The Mystery of the Crystal Portal Review

The Mystery of the Crystal Portal Review

Sep 16, 2011

Hidden item games are some of the biggest time sinks to grace any platform, and Android devices are no different. Maybe it is because they are so easy to pick up and play, or maybe the stunning visuals play a part, or some combination in-between. Either way, there is a reason these games continue to grace every kind of device and grip players like cheese catches mice.

The Mystery of the Crystal Portal is just one such item hunting game. The game begins with a short story about a woman who returns to her father’s home, only to find the front door locked and no sign of her dad anywhere. It is then up to the player to trace down clues as to where the father disappeared to, and this is a journey that will take players around the world in search of pieces to the Crystal Portal key.

While the narrative is not going to be transformed into a blockbuster movie, the gameplay is where the bulk of the interest is at. Players will need to hunt down various key items throughout several stages to unlock clues and continue the story. However, finding these items are not as easy as it may sound at first. There may be a clue in a bird nest, but a ladder is necessary to reach said bird nest. This will send players to a new stage to solve even more puzzles in order to find the hidden ladder. As parts of the stage puzzles are solved, new items are revealed, the stage morphs and changes, and the hunting continues until there is nothing left to do in that particular area.

Super sleuths are not alone in their hunting and gathering of items. Key items will glow green to indicate what should be tapped on to see what puzzle items are necessary. For example, a trash can maybe a key story item, but tapping it will show that the player needs to find a phone, paper, and globe to solve the trash can riddle. If one gets totally stumped, there is a gracious hint system that will direct players to story items, as well as puzzle items. This hint system does come in very handy at times, and helps break new people into just how well some things are hidden into each world, as well as alleviating the frustrations of having to tap all over the screen in hopes to move the game along. Finally, there are various logic games to help breakup all the item hunting, and these provide a nice change of pace throughout the game.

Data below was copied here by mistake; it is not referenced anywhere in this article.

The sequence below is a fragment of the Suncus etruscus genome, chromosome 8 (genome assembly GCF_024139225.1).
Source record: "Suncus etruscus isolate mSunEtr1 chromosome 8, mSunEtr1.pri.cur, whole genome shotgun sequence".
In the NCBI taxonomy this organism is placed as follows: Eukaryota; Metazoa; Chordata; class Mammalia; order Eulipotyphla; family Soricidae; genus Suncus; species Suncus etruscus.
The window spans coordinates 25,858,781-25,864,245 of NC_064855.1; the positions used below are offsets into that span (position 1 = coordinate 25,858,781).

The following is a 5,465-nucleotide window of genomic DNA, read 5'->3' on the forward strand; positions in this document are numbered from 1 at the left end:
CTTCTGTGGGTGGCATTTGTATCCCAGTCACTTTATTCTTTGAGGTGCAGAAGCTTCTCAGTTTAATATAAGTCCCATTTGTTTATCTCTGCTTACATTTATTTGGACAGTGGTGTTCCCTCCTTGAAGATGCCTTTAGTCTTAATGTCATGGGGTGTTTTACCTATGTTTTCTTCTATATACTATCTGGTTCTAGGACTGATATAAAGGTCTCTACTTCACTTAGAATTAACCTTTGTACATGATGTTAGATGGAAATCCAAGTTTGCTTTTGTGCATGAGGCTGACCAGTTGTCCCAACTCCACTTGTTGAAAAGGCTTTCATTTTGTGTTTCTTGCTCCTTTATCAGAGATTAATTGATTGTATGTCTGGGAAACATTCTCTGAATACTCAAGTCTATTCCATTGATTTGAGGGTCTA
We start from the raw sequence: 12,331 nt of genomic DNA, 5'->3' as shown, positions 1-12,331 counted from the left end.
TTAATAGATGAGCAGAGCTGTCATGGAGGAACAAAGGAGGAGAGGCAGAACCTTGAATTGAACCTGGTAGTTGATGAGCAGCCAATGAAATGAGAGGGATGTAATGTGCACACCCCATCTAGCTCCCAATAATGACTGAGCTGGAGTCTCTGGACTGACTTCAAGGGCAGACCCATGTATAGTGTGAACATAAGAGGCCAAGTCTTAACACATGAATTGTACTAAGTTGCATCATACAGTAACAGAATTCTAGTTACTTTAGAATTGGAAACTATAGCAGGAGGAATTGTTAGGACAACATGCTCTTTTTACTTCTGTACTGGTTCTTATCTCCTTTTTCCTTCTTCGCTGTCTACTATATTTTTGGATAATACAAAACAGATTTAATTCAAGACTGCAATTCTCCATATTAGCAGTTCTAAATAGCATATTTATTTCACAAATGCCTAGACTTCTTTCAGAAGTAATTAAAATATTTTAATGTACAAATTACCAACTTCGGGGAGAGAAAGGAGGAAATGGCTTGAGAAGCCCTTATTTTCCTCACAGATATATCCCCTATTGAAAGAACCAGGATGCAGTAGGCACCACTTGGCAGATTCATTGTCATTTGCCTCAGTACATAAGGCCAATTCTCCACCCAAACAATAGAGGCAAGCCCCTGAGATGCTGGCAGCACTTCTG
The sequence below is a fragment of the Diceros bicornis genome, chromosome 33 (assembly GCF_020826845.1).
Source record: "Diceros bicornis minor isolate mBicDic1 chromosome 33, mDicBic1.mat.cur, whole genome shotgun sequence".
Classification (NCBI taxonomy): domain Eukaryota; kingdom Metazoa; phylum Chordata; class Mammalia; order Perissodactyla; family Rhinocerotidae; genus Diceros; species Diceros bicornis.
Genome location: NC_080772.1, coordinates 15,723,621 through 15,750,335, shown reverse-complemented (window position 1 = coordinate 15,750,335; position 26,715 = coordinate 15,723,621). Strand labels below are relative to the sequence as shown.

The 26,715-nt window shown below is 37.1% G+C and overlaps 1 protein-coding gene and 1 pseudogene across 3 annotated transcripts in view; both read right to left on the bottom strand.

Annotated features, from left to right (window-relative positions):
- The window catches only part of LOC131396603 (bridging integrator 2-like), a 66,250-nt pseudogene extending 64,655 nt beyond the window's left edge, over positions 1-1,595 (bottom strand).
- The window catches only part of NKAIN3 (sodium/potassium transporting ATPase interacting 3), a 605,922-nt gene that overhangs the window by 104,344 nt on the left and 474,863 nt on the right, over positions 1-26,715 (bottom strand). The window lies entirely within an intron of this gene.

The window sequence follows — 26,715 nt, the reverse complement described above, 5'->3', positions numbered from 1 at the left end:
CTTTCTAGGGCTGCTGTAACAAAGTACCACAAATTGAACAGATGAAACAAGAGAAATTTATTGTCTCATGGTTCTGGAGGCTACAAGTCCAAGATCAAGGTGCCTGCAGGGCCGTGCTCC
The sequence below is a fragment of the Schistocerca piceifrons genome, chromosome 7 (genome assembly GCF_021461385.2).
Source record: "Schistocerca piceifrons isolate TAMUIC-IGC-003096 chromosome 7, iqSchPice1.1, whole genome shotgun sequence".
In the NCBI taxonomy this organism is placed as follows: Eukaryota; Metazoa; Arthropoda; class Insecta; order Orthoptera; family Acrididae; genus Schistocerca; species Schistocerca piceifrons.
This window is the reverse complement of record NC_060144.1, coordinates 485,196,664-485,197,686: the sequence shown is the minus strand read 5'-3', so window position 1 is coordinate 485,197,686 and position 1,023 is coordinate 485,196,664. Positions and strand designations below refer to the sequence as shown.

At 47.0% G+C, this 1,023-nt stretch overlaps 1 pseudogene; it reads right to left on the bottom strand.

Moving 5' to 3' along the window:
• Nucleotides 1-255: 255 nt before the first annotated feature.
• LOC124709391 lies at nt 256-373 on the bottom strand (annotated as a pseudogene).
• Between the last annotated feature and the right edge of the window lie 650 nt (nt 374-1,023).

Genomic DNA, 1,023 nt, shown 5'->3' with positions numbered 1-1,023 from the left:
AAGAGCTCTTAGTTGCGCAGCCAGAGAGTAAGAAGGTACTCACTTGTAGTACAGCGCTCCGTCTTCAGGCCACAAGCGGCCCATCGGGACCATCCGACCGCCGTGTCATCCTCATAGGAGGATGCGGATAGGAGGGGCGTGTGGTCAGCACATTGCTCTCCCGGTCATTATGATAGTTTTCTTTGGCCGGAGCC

As for the presentation, this is one well-assembled game. Each location will bring on new themes that will fit the geographic location of where the story is taking place. Lamps will sway in the wind, trees rustle and sway, boats bob up and down, and various items will burn and smolder if they are on fire. Their color pallet knows no boundaries, and the eyes will be thankful for this hand-drawn goodness. The audio is subtle, yet perfectly fitting for this style of game as well. The sound of waves crashing on boats will fill ears of those in the shipping docks, while birds will sing to those on temple grounds. The attention to atmosphere will certainly bring people back for a second play through.

The biggest downside to this game is the sudden end to it, and keep in mind there is a second story coming out. However, when the player hits the end of the line, it is extremely abrupt, almost feeling like the game development was cut short at that point. This can cause some confusion, as well as frustration, but it does provide the hook to make players excited for the second part of this tale.

Overall, this game looks and sounds amazing, provides a great pick and play mechanic, with just enough story to pull gamers in. The game is free for the first four levels, and those that wish to finish the tale can unlock the rest from within from within the app. If only Waldo was this much fun to find!

The Mystery of the Crystal Portal Review Rundown

8
Visuals/Sound - A lot of attention to detail went into creating gripping locations. The game looks like a painter went to work while the audio will put player right into the scene.
9
Controls - Controls are responsive and intuitive. The game only requires one finger to play.
7
Gameplay - The logic puzzles become challenging, while the item finding game can easily suck away gobs of time.
5
Replay Value - This is a puzzle game, and once the puzzle have been solve there is little challenge in replay. Those that want to replay should do so because of the atmosphere.
8
Overall - This is an pleasing and challenging game. The presentation does a lot to bring players into the world, while the simple hunt and find gameplay will keep players there until the last puzzle is solved.

App available on the Google Play Store »

Chris Nitz
Chris has been playing games since the day he got his hands on an Atari 2600. Chris enjoys long walks on the DOA beach, candle lit dinners with Raziel, and flower power from Super Mario World. Chris now spends most of his time on the PC, PS3, DS/PSP, Droid, iPhone, and iPad.
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